Strumming her banjo and singing in English and Chinese, Abigail Washburn performed traditional American music last night at the Cotton Club with three esteemed bandmates. Playing a mix of bluegrass, country, gospel and old-time music, the former Beijing resident was joined by eight-time Grammy winner Béla Fleck who is
considered the best banjo player in the world. With Casey Driessen on the fiddle and Ben Sollee on the cello, the packed club audience enjoyed a musical treat of a quality rarely found in Shanghai.
The quartet played some shows in Beijing last week as part of a tour organized by Jon Campbell of YGTwo. Monday night they performed for invited guests at the US Consulate in Shanghai, and Tuesday they also jammed for the Communist Youth League and the Shanghai Conservatory. Washburn, a Nettwerk Records (Barenaked Ladies, Sarah McLachlan) recording artist has recently released her solo debut, Song of the Traveling Daughter. Two songs on the album are original compositions with Chinese lyrics including the title track, a riff on the classic Meng Jiao poem 游子吟 (“Song of the Traveling Son”).
Béla Fleck, despite having caught a cold, displayed the mastery that has earned him 20 Grammy nominations across more categories than anyone in Grammy history. When two hands wasn’t enough, he pressed his nose to the fretboard for an amazing and amusing end to a 10 minute solo breakdown. Casey Driessen showcased his signature rhythmic “chop” style that he applies to the Tim O’Brien Band, Steve Earle’s Bluegrass Dukes, and the Béla Fleck Acoustic Trio. And at only 22 years old, Kentucky native Ben Sollee, whose unique blend of jazz and folk styles has propelled him to perform alongside jazz great Cassandra Wilson and blues legend Buddy Guy, brought down the house with a solo vocal and cello interpretation of Prince‘s “When Doves Cry“. Bravo!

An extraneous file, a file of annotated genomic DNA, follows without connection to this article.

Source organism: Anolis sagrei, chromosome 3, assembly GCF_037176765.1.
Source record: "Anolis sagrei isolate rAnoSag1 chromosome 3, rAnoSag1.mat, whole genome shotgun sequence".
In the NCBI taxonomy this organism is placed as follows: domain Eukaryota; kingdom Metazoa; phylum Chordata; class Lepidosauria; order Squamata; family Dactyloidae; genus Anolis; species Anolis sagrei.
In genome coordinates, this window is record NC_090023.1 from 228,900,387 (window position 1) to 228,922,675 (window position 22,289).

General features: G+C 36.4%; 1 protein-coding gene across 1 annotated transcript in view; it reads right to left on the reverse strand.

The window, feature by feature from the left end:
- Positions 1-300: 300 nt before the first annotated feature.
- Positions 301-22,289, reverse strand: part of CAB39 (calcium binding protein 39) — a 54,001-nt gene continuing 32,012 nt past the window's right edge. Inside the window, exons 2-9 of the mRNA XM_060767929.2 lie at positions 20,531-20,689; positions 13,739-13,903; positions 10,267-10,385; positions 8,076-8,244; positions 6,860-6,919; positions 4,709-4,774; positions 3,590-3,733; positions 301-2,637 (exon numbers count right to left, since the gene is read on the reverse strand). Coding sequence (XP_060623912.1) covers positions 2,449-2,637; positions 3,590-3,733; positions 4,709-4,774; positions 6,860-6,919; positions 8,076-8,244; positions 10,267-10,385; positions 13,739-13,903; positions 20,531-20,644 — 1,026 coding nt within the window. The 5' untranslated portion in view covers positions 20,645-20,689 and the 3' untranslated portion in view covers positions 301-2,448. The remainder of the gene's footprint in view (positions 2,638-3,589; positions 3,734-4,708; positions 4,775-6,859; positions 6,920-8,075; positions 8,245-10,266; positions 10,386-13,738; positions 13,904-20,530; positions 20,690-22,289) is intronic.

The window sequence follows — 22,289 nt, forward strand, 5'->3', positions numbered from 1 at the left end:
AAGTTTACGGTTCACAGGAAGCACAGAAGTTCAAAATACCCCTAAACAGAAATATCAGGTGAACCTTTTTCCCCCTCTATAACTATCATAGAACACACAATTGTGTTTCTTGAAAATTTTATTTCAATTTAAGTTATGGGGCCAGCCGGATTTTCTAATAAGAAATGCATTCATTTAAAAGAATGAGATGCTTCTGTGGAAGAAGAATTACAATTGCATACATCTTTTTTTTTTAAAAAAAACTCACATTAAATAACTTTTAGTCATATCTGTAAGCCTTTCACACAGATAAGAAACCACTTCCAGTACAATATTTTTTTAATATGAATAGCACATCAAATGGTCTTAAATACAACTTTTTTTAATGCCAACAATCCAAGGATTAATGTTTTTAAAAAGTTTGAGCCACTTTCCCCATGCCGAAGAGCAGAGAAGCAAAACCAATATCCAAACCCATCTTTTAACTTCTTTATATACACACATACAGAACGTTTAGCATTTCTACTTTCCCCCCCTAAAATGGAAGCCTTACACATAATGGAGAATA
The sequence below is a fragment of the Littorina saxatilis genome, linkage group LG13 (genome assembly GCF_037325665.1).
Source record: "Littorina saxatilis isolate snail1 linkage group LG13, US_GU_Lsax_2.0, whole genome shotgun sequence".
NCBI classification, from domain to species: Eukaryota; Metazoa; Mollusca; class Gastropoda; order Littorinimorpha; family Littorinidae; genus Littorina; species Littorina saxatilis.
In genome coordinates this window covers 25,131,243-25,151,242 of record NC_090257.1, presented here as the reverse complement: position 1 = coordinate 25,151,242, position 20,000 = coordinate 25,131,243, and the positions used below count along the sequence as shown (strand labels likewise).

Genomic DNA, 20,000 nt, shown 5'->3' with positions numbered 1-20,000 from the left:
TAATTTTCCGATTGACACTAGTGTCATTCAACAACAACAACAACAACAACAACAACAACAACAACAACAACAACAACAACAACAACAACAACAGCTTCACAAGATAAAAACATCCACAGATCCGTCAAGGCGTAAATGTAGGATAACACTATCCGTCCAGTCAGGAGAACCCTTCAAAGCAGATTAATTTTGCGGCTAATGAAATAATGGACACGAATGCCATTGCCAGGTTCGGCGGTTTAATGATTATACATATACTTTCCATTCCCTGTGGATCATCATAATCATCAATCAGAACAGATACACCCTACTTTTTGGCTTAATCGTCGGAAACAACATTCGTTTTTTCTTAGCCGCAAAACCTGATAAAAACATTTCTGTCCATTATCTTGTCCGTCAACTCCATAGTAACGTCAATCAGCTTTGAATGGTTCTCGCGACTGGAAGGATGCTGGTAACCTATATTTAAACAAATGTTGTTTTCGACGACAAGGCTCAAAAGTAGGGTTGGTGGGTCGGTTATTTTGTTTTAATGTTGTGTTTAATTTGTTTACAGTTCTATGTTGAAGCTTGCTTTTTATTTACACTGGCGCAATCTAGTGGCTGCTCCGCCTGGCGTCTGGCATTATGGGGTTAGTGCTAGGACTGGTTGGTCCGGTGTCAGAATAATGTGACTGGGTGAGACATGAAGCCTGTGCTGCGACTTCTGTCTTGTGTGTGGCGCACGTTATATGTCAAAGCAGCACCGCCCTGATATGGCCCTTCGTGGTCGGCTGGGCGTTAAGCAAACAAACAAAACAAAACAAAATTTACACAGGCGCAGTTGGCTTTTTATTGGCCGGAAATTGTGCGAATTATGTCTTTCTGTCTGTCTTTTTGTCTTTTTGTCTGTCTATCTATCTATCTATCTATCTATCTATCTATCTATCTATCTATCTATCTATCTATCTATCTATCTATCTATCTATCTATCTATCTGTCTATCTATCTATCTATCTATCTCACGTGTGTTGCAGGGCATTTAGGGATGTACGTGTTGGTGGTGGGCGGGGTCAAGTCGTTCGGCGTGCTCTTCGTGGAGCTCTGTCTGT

Photo from Monday’s show at the U.S. Consulate by Shanghai Streets. Have photos from Tuesday night? Share them with us.